Civil War ship restorations created for museum in Texas City


The Westfield was a Staten Island ferry converted into a Union navy gun boat during the American Civil War. The vessel last saw action in 1863 at the Second Battle of Galveston where it ran aground during a Confederate attack to retake the island. The charges of a purposely set explosion went off prematurely and killed a significant number of the crew.  Due to the force of the explosion, and the Confederate salvage attempts that followed, the wreck site eventually became very disarticulated and scattered.

For nearly 150 years, Westfield's wreck site posed a navigation hazard to ship traffic until plans were initiated in 2009 to deepen and widen the channel to ensure the safety of commercial vessels. The remains of Westfield were recovered to ensure their preservation and 8000 artifacts from the vessel’s machinery were recovered. The artifacts are now undergoing conservation and further identification by the Conservation Research Laboratory (CRL) at Texas A&M University with help from the Automated Fabrication & Design Lab.  

Ph.D. student, Justin Parkoff, of the Conservation Research Lab worked with student workers of the Automated Fabrication & Design lab to construct museum installation pieces for the Texas City Museum in order to document and display the history of the Westfield’s machinery—specifically the vessel’s boiler and bearing block. According to student worker Troy Hassmann, “conservation work was a new experience for us, but finding a solution to the CRL’s request was well within our normal line of fabrication work”.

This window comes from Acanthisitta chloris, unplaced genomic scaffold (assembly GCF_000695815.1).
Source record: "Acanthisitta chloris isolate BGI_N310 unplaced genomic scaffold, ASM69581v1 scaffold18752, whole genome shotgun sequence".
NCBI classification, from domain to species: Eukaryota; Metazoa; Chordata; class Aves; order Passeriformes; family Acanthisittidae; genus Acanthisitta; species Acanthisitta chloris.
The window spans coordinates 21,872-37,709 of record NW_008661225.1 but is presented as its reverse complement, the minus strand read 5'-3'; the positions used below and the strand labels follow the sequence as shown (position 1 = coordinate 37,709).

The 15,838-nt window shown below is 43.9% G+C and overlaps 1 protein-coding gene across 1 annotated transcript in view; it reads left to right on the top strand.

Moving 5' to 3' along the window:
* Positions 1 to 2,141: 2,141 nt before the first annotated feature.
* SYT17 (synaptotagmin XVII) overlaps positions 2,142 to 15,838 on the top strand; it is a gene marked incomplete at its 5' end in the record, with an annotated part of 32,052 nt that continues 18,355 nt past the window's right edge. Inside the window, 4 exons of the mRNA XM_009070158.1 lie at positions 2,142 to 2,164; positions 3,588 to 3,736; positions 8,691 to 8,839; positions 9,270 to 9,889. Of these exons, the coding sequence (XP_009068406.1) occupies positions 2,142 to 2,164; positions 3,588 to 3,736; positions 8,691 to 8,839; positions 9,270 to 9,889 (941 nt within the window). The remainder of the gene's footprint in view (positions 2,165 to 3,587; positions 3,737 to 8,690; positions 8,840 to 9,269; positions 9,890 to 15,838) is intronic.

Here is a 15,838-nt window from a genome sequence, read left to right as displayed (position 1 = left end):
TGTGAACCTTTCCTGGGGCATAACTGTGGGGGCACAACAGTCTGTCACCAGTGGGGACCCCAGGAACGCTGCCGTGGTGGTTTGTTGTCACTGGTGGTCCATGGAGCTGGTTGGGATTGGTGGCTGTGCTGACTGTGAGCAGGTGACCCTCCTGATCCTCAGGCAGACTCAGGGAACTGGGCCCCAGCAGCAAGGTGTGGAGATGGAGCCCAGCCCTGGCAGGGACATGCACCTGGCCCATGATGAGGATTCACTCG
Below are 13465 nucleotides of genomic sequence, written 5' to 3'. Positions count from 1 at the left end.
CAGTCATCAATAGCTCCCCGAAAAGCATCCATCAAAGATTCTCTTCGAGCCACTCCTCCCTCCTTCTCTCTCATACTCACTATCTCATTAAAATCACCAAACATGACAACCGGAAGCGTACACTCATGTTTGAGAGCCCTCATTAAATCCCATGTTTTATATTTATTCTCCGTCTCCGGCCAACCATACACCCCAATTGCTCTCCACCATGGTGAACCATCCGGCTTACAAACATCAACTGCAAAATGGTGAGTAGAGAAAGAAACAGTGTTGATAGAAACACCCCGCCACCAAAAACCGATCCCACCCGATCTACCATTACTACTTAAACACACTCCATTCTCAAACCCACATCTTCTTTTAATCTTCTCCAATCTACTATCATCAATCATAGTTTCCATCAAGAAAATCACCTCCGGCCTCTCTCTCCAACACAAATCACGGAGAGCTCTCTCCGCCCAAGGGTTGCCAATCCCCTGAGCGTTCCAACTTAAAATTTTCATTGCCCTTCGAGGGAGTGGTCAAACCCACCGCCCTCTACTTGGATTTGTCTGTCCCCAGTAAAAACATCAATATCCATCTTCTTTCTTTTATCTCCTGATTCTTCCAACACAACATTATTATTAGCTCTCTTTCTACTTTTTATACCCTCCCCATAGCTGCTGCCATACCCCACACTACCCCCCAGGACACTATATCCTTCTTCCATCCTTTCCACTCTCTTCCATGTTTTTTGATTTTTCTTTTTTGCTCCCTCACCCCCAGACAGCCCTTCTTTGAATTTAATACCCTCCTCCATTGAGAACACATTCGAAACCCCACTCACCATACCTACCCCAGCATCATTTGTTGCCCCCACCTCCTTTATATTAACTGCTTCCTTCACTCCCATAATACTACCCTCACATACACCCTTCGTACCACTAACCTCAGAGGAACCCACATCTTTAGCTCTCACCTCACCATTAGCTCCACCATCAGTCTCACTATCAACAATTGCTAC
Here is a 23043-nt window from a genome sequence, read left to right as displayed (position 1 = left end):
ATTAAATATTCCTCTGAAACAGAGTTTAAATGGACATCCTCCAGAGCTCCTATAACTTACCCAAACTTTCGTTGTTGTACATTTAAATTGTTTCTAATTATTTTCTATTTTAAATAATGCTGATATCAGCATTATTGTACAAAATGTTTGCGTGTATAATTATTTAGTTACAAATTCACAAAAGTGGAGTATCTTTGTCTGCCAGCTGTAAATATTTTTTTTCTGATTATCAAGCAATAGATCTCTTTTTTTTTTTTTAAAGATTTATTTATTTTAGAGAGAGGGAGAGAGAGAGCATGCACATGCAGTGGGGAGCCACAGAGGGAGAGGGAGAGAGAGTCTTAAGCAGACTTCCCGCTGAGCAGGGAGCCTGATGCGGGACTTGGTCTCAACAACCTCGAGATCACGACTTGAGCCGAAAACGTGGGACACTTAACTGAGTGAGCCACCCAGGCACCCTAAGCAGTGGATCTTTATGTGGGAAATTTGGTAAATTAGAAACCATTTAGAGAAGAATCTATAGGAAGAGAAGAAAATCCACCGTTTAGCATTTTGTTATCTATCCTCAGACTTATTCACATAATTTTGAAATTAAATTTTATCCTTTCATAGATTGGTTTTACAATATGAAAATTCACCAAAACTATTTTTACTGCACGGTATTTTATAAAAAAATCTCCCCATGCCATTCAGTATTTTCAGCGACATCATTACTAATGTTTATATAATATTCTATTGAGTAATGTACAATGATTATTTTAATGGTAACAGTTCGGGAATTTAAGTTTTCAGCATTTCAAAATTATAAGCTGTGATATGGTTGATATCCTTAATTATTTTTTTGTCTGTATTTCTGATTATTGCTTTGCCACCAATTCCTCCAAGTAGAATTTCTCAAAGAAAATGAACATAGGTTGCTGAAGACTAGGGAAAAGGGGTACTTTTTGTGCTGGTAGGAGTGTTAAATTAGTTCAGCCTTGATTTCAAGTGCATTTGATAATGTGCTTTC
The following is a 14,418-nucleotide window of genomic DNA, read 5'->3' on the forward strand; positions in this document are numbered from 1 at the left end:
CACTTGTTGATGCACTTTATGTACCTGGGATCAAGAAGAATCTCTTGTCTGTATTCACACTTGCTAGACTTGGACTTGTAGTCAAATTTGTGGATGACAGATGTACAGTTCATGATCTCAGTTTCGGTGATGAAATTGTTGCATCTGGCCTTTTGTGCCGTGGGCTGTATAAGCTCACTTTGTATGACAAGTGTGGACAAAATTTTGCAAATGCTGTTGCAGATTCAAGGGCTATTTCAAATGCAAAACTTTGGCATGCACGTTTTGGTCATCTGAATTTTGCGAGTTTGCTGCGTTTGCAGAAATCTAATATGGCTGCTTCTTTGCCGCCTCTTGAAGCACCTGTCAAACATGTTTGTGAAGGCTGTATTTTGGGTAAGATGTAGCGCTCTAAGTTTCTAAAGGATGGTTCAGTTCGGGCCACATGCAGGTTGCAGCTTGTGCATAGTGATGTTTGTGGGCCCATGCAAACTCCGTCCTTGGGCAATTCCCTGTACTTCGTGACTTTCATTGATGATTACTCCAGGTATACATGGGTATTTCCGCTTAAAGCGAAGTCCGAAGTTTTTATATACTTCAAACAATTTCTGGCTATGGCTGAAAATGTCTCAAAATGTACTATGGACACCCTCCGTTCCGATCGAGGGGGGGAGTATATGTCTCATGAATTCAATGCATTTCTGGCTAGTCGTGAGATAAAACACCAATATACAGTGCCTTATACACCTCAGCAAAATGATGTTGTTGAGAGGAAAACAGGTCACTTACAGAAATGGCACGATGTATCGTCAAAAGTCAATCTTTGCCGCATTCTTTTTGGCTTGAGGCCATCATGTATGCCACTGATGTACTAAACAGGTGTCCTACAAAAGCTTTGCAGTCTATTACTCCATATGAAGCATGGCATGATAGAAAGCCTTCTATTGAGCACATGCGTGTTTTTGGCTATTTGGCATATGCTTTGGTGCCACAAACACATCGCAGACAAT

The Boiler   Student workers developed a design for the boiler reconstruction which displayed on one half the appearance of the boiler post-explosion, and on the other half the fully assembled boiler pre-explosion. The post-explosion side is composed of wire mesh with hundreds of recovered artifacts welded in place to depict the splintering explosion. The pre-explosion side is composed of wooden replications of boiler components, fabricated by the Design Lab and assembled by the CRL. This design allows the public to see a partial, theoretical reconstruction side by side with an actual reconstruction of artifacts with all the disarticulated, damaged pieces recovered from the shipwreck.

The Bearing Block   Reconstruction of the bearing block presented another challenge for the Design Lab because they had to determine how to support the over one-thousand-pound artifact, which was now very corroded after its time spent underwater. Originally the bearing block would have been supported on wooden members, but its current weak state would not allow for such a reconstruction. Therefore, student workers designed a self-supporting steel A-frame with a custom support plate to stabilize the bearing block on display in the museum. The frame itself is not visible to the public eye because it is covered by faux beams in order to imitate and portray the original design.

The aim of these two projects is that the public will be able to observe what happened to the Westfield on that historic day in 1863, as well as learn and understand the mechanical makeup of nautical technology of the era. The student workers of the automated Fabrication & Design Lab are hopeful that visitors to the Texas City Museum will learn as much as they did from their own introduction to nautical archeology and this incredible Civil War vessel.  


posted August 18, 2015